The 88th Texas Legislature will begin Jan. 10. The only bill lawmakers are required to pass during the 140-day session is a budget for the upcoming biennium, 2024-25.

Lawmakers will have an unprecedented amount of money to spend as they create the state’s next budget: $188.2 billion. This is largely thanks to high sales tax revenue, spikes in energy prices and overall economic growth in recent years.

This is a 26.3% increase in general revenue funds compared to the previous budget cycle, Texas Comptroller Glenn Hegar said during the presentation of his biennial revenue estimate Jan. 9.

“The enormous amount of projected revenue gives the state a remarkable, a truly once-in-a-lifetime, opportunity for historical actions in this legislative session,” Hegar said.

This includes a $32.7 billion surplus, which Hegar said will be left over from the 2022-23 budget. He said federal coronavirus relief funds also helped lawmakers save money during the 2021 legislative session and prevent expenditures for the upcoming biennium, contributing to the high balance available.

According to a news release, the state saved $3.8 billion due to the use of coronavirus funds. Due to unexpected increases in local property taxes, the state saved an additional $4.3 billion that would typically go to the Foundation School Program, which funds public schools.

Hegar said such high revenue is not anticipated to occur in future bienniums.

“The revenue increases that we've seen have been in many ways unprecedented, and we cannot reasonably expect a repeat,” Hegar said. “We are unlikely to have an opportunity like this again.”

The $188.2 billion in funds exceeds Texas’ spending limits, which are enshrined in both the Texas Constitution and state law. In November, the Legislative Budget Board voted unanimously to establish a 12.33% spending limit for the biennium.

To spend additional money, lawmakers can pass new legislation that increases the spending cap. If at least three-fifths of lawmakers vote that emergency conditions exist, this would also allow them to surpass the cap.

Hegar said he does not expect lawmakers to break the spending limits—instead, money may be left in the state treasury or set aside for future use.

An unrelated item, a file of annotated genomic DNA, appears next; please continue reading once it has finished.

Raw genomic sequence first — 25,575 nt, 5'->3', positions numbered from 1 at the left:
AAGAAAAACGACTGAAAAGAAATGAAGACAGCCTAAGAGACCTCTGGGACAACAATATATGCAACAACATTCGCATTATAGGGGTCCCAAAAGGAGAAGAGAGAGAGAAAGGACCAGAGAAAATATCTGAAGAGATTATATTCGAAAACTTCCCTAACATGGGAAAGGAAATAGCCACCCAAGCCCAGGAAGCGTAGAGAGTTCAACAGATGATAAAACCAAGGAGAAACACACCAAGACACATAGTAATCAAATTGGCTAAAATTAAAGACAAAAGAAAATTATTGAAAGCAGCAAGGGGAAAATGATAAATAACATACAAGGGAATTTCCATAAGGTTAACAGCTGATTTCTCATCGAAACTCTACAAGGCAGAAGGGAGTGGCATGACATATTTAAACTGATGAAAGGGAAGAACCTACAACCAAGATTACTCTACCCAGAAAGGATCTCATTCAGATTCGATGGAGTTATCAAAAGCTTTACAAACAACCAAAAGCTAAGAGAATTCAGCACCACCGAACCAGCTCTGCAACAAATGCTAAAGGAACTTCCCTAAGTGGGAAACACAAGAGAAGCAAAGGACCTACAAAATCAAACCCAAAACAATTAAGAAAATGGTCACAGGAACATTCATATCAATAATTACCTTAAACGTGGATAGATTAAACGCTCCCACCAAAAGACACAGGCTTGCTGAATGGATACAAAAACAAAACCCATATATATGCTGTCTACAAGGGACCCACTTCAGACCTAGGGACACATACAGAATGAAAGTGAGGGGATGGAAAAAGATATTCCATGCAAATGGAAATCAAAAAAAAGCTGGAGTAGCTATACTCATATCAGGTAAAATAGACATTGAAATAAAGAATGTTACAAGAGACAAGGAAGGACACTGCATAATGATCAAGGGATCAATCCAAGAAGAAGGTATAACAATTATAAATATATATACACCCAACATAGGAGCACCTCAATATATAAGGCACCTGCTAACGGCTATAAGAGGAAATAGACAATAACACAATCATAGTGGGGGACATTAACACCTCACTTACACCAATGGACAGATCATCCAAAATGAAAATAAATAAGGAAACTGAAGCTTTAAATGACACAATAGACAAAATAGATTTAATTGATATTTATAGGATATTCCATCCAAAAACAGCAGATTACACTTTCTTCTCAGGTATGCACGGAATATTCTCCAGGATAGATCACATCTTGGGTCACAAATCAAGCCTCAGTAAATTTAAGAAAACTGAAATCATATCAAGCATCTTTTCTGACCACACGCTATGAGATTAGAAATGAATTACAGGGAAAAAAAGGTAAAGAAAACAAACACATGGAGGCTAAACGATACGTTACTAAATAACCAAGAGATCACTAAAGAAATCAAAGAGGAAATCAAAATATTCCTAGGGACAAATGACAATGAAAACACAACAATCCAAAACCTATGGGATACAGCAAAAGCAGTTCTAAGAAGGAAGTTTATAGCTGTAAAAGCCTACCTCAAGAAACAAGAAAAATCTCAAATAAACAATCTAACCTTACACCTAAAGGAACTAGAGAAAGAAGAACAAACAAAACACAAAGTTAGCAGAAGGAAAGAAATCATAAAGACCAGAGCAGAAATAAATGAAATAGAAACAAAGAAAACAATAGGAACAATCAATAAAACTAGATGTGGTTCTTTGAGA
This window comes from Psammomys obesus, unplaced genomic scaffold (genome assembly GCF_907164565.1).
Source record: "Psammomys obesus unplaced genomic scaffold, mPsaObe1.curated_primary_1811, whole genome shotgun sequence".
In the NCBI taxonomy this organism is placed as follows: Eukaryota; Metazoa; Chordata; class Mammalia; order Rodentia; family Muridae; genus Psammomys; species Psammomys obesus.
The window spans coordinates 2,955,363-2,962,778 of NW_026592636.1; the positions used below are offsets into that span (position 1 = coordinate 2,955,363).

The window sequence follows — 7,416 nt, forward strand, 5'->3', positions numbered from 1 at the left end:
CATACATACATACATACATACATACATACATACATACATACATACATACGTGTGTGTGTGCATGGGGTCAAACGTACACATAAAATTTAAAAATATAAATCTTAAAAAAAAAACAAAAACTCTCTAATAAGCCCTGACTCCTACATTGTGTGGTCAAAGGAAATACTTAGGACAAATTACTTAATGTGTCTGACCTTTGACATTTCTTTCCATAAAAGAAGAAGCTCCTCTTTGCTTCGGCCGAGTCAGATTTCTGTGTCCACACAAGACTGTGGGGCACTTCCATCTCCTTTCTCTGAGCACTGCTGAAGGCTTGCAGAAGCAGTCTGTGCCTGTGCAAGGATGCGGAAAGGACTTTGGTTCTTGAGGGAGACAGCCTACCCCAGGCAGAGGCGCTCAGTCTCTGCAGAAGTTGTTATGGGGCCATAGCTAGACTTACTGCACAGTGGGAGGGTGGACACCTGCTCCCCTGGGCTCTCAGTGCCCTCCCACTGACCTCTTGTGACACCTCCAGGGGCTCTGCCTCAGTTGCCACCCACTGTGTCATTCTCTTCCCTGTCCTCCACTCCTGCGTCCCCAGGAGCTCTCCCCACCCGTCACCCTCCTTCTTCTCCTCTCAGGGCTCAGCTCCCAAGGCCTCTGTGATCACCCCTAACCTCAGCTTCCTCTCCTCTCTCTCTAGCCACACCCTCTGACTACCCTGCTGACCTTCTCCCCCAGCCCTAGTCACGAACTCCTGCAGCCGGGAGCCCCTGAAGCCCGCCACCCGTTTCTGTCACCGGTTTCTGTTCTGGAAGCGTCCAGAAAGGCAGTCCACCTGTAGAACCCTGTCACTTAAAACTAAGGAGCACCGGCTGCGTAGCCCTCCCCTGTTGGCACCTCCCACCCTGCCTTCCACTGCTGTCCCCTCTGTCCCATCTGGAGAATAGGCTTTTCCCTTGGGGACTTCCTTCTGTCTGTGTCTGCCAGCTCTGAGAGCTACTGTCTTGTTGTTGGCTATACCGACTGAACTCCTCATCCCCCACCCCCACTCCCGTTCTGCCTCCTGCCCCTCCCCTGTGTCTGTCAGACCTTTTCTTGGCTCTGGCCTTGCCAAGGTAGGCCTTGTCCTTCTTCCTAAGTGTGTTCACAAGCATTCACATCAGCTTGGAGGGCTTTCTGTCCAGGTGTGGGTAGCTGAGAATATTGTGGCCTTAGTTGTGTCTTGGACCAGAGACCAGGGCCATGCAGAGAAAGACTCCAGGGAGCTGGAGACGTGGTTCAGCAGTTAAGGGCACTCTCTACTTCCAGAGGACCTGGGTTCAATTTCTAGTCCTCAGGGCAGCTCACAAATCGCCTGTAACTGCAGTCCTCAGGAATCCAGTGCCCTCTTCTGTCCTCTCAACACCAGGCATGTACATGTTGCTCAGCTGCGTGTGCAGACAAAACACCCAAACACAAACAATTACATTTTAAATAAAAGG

Breaking down the balance

Lawmakers are required to put $10.2 billion into the Economic Stabilization Fund—also known as the Rainy Day Fund—and the State Highway Fund, Hegar said. This money will come from oil and natural gas taxes.

An additional $155 million will be set aside to cover a shortfall in the Texas Tuition Promise Fund, a prepaid college tuition program run by the state.

Sales taxes will make up 53% of general revenue in 2024-25, the release said. Oil production taxes, motor vehicle taxes, housing taxes, franchise taxes and natural gas taxes are also anticipated to be major revenue sources.

The total state revenue is expected to reach $342.3 billion for the upcoming biennium. This includes approximately $108 billion in federal receipts and $68 billion from “other income.” These funds have specific uses and cannot be used for general-purpose spending by the Legislature, according to the comptroller’s office.

Recession risks

Hegar said he expects a “mild recession in Texas,” which will be more “shallow and short” than in some parts of the nation.

But he recognized that Texas residents and businesses will still pay the price. He anticipates decreased spending, increased unemployment and depleted savings.

“The expected downturn ... will not make Texans' lives easier,” Hegar said. “We cannot and will not lose sight of the fact that every tax dollar received by the state is coming out of Texans’ pockets.”

If inflation remains high, Hegar said the Federal Reserve will likely increase interest rates to control it, deepening the recession. Unstable oil and gas prices could also impact how much money is available to lawmakers, especially if conditions change in China and Russia.

Spending during the session

Hegar recommended lawmakers use the unprecedented funds to strengthen Texas’ power grid; increase access to broadband; improve port and water infrastructure; increase salaries for state employees, teachers and nurses; develop the state’s skilled workforce; and provide property tax relief.

He also highlighted ongoing issues at the U.S.-Mexico border, urging lawmakers to help “fill the substantial void left by the federal government along our Texas border as people from all over the world continue to pour into our border communities.”

The comptroller’s office is prepared to update the biennial revenue estimate if major economic changes occur, Hegar said.

“Our economic environment, as ever, is filled with challenges as well as possibilities,” Hegar said. “I am certain that Texas is more than ready to handle both.”